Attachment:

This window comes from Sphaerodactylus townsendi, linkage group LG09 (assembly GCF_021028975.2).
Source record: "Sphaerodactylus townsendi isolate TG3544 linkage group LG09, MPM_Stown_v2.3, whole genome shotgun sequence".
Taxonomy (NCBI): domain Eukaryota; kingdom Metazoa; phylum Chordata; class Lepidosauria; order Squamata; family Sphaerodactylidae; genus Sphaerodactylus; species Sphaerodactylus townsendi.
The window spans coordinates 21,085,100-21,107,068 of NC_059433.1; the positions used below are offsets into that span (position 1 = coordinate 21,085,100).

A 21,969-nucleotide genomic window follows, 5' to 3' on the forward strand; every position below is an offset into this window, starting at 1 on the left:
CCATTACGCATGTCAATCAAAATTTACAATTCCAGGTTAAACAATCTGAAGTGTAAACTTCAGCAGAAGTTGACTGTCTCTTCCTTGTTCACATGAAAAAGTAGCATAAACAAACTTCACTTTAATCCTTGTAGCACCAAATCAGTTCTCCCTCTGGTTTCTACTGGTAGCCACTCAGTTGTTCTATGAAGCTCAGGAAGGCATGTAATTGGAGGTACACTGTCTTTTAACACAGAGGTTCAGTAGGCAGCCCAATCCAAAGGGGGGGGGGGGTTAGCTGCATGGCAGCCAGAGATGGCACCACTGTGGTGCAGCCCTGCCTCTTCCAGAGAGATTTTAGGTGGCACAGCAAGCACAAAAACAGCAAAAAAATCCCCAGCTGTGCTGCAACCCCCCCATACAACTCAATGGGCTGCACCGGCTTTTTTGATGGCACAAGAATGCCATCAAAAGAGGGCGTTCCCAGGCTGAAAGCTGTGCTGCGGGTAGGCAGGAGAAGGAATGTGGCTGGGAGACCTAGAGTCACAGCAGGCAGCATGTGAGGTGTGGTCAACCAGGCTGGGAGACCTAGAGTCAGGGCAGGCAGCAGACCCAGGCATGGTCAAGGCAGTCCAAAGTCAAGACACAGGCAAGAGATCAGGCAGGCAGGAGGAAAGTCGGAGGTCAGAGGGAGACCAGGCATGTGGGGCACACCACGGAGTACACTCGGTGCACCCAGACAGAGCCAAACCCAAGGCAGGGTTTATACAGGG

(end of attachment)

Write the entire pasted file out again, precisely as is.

This window comes from Sphaerodactylus townsendi, linkage group LG09 (assembly GCF_021028975.2).
Source record: "Sphaerodactylus townsendi isolate TG3544 linkage group LG09, MPM_Stown_v2.3, whole genome shotgun sequence".
Taxonomy (NCBI): domain Eukaryota; kingdom Metazoa; phylum Chordata; class Lepidosauria; order Squamata; family Sphaerodactylidae; genus Sphaerodactylus; species Sphaerodactylus townsendi.
The window spans coordinates 21,085,100-21,107,068 of NC_059433.1; the positions used below are offsets into that span (position 1 = coordinate 21,085,100).

A 21,969-nucleotide genomic window follows, 5' to 3' on the forward strand; every position below is an offset into this window, starting at 1 on the left:
CCATTACGCATGTCAATCAAAATTTACAATTCCAGGTTAAACAATCTGAAGTGTAAACTTCAGCAGAAGTTGACTGTCTCTTCCTTGTTCACATGAAAAAGTAGCATAAACAAACTTCACTTTAATCCTTGTAGCACCAAATCAGTTCTCCCTCTGGTTTCTACTGGTAGCCACTCAGTTGTTCTATGAAGCTCAGGAAGGCATGTAATTGGAGGTACACTGTCTTTTAACACAGAGGTTCAGTAGGCAGCCCAATCCAAAGGGGGGGGGGGGTTAGCTGCATGGCAGCCAGAGATGGCACCACTGTGGTGCAGCCCTGCCTCTTCCAGAGAGATTTTAGGTGGCACAGCAAGCACAAAAACAGCAAAAAAATCCCCAGCTGTGCTGCAACCCCCCCATACAACTCAATGGGCTGCACCGGCTTTTTTGATGGCACAAGAATGCCATCAAAAGAGGGCGTTCCCAGGCTGAAAGCTGTGCTGCGGGTAGGCAGGAGAAGGAATGTGGCTGGGAGACCTAGAGTCACAGCAGGCAGCATGTGAGGTGTGGTCAACCAGGCTGGGAGACCTAGAGTCAGGGCAGGCAGCAGACCCAGGCATGGTCAAGGCAGTCCAAAGTCAAGACACAGGCAAGAGATCAGGCAGGCAGGAGGAAAGTCGGAGGTCAGAGGGAGACCAGGCATGTGGGGCACACCACGGAGTACACTCGGTGCACCCAGACAGAGCCAAACCCAAGGCAGGGTTTATACAGGG